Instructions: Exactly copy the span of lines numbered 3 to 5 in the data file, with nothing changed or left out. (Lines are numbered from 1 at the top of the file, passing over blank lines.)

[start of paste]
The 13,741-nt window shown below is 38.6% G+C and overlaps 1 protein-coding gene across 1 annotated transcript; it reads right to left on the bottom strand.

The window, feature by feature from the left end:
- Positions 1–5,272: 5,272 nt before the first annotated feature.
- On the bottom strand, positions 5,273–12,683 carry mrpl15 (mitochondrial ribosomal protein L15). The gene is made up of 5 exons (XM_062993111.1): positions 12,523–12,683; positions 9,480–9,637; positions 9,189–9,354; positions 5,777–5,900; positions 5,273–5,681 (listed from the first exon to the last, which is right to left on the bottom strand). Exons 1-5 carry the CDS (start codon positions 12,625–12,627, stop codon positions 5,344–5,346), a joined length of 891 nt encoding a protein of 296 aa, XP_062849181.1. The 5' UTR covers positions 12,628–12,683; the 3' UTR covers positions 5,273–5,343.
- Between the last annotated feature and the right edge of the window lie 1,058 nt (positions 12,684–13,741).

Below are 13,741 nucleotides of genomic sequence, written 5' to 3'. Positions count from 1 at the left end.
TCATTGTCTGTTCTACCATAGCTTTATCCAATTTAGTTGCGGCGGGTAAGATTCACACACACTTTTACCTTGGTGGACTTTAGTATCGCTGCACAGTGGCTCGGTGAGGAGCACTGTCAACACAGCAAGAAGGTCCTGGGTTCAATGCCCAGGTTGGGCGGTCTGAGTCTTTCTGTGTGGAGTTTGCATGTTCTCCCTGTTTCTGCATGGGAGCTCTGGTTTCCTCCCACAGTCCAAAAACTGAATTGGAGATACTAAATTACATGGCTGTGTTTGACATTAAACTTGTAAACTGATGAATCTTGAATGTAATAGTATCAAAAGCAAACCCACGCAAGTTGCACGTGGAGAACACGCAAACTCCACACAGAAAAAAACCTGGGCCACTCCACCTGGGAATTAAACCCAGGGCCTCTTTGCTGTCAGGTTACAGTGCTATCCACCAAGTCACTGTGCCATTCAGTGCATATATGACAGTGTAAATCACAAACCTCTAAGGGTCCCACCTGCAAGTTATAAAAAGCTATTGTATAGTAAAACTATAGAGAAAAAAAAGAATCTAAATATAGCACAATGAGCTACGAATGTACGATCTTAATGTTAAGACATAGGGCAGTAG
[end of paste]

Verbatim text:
- Positions 1–5,272: 5,272 nt before the first annotated feature.
- On the bottom strand, positions 5,273–12,683 carry mrpl15 (mitochondrial ribosomal protein L15). The gene is made up of 5 exons (XM_062993111.1): positions 12,523–12,683; positions 9,480–9,637; positions 9,189–9,354; positions 5,777–5,900; positions 5,273–5,681 (listed from the first exon to the last, which is right to left on the bottom strand). Exons 1-5 carry the CDS (start codon positions 12,625–12,627, stop codon positions 5,344–5,346), a joined length of 891 nt encoding a protein of 296 aa, XP_062849181.1. The 5' UTR covers positions 12,628–12,683; the 3' UTR covers positions 5,273–5,343.
- Between the last annotated feature and the right edge of the window lie 1,058 nt (positions 12,684–13,741).